By Matt Jensen – ALC President
As many of you are aware, several states across the country have been debating and working on how to balance their budgets. The entire country has seen what was going on in Wisconsin. Governor Scott Walker and the state legislature there were trying to make up a 3.6 billion dollar deficit.
One of the solutions the Governor had proposed was for all state workers, including teachers, to a pay a portion of their retirement and insurance benefits. The other controversial issue was restricting collective bargaining privileges except on wages for all public employees. Wisconsin is not the only state dealing with these issues. Indiana, Ohio, and New Jersey are taking the same approach as Wisconsin to try to lower their deficits.
There was a firestorm of opposition coming from several labor unions and the teachers union. President Obama was visiting Wisconsin at the time the protests were just beginning and did an interview with a local television station. He said in the interview that he didn’t know much about the situation in Wisconsin and that he had not been following it. It was interesting that at the same time of the interview, the President’s own website was calling for people to organize against Governor Walker’s agenda.
To my knowledge, Wisconsin was the only state in the U.S. that was controlled by Democrat majorities and a Democratic Governor only to be replaced by Republican majorities in both the assembly and the senate, along with a new Republican Governor in the last election. It was pretty obvious that Wisconsin voters wanted something different in their government.
I have a growing concern of why the President of the United States keeps imposing his views on state governments. This isn’t the first time, remember, Arizona is currently being sued by the federal government because of the new immigration laws that was recently passed. What is even more alarming is that when a federal court judge ruled a law unconstitutional like “Obama Care”, the administration ignores the ruling and keeps implementing the law. The oil drilling moratorium that the administration placed on Louisiana and the Gulf of Mexico was denied by a federal court and yet it is still being enforced, although recently some drilling permits have been granted, possibly due to political pressure.
Now that the Wisconsin legislature has a Republican majority, they are trying to implement their agenda. When the budget repair bill was taken up the Democrats knew that they didn’t have the votes to stop the bill. In an unprecedented move, fourteen Wisconsin Democratic Senators fled to Illinois to protest the vote. In order to have a quorum in the Wisconsin Senate there must be at least one member from the minority party in the chamber at the time of the vote on budgetary issues.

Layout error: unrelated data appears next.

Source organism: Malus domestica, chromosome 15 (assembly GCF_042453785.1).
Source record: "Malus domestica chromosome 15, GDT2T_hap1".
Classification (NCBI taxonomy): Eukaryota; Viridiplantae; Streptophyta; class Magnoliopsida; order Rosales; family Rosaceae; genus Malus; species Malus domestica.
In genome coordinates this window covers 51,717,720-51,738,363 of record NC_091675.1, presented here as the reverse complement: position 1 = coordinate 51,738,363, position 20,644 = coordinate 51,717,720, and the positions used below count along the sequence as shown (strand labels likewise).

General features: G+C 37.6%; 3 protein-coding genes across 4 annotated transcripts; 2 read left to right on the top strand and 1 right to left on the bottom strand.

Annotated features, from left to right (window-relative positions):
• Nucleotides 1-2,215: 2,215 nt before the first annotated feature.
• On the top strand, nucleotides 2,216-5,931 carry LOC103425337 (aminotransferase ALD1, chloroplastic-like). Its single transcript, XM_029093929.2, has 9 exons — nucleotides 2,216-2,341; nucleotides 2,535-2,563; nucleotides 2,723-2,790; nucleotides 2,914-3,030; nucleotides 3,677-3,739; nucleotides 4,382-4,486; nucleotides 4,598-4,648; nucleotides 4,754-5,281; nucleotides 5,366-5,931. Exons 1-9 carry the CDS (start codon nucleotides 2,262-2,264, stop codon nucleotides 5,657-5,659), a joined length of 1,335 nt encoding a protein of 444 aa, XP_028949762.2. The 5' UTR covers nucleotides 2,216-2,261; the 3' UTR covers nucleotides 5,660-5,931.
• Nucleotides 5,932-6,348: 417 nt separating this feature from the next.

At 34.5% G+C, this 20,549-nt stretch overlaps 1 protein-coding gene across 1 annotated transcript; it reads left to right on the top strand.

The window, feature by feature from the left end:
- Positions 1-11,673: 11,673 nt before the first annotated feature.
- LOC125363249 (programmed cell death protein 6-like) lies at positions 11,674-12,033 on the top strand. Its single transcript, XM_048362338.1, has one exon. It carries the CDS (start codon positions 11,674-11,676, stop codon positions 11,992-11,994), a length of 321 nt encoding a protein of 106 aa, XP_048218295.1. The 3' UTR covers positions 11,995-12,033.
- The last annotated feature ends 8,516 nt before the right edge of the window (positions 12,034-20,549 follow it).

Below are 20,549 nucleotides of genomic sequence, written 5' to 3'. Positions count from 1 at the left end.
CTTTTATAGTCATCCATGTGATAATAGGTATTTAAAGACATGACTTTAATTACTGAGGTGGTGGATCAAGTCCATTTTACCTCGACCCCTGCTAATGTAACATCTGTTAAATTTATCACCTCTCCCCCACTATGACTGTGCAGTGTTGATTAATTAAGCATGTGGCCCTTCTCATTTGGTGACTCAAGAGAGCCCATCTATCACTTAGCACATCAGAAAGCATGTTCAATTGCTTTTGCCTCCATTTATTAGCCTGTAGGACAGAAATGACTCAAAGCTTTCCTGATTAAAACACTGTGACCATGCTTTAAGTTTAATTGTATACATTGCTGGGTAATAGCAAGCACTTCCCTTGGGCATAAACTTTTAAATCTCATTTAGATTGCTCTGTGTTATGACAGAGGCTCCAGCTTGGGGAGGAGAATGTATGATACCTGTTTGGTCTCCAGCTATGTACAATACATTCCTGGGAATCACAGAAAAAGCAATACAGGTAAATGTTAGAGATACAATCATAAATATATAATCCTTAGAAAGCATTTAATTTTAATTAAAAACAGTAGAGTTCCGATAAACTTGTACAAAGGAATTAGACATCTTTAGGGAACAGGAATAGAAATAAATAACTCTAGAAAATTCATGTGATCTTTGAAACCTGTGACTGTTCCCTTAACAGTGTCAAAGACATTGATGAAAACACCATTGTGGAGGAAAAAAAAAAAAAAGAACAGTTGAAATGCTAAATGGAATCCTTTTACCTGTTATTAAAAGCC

Whatever side of this issue you are on, this move is troubling. After the Wisconsin Democrats left the state, Indiana Democrats did the exact same thing on basically the same issue. What kind of precedent is this setting? So now when one political party disagrees with the other they will hold Democracy hostage until their demands are met?
The restriction of collective bargaining for public employees was the main issue that caused the Democrats to flee Wisconsin. This would, in all truth severely limit the power of the unions. I question whether the Democratic Senators so fiercely support the public employees or their union dues that are automatically collected to fund their political way of life. Government employee unions, in light of all the information reported on this issue, appears to be a large conflict of interest. I assume that is why federal employees don’t have collective bargaining privileges. I can sympathize with public employees and their fear of losing security in their workplace.
In many cases I could see a positive result from this change. Under normal circumstances, the competence of a good employee would take priority over seniority. The quality and proven performance should dictate their compensation. I believe that great teachers, foresters, transportation and utility workers, etc., should be paid considerably higher than poor performers in their field. In the end, I think we would have greatly improved schools and public services.
The reality is that state governments cannot continue to operate in the red. Hopefully, by the time you are reading this article, the problems in Wisconsin will be resolved. Across the U.S. we saw many states elect Republican congressmen and governors in 2010. We are all seeing that elections have consequences and Americans appear to want to see a change in how their government is operating.
To all of us in the logging industry, change and uncertainty are part of our everyday lives. We are subject to volatile fuel and wood prices which, for the most part, are out of our control. Large capital investments for equipment to remain competitive and efficient are the norm. All this being said we are in our industry by choice. We willingly accept the premise that our ambition and business sense will determine our success or failure. There are often some very challenging days, but most of us wouldn’t have it any other way.
Matt Jensen is the President of the American Loggers Council, which represents over 50,000 logging professionals in 30 states. Matt’s operation, Whitetail Logging, is headquartered in Crandon, Wisconsin. For more information please contact the American Loggers Council office at 409-625-0206 or by e-mail.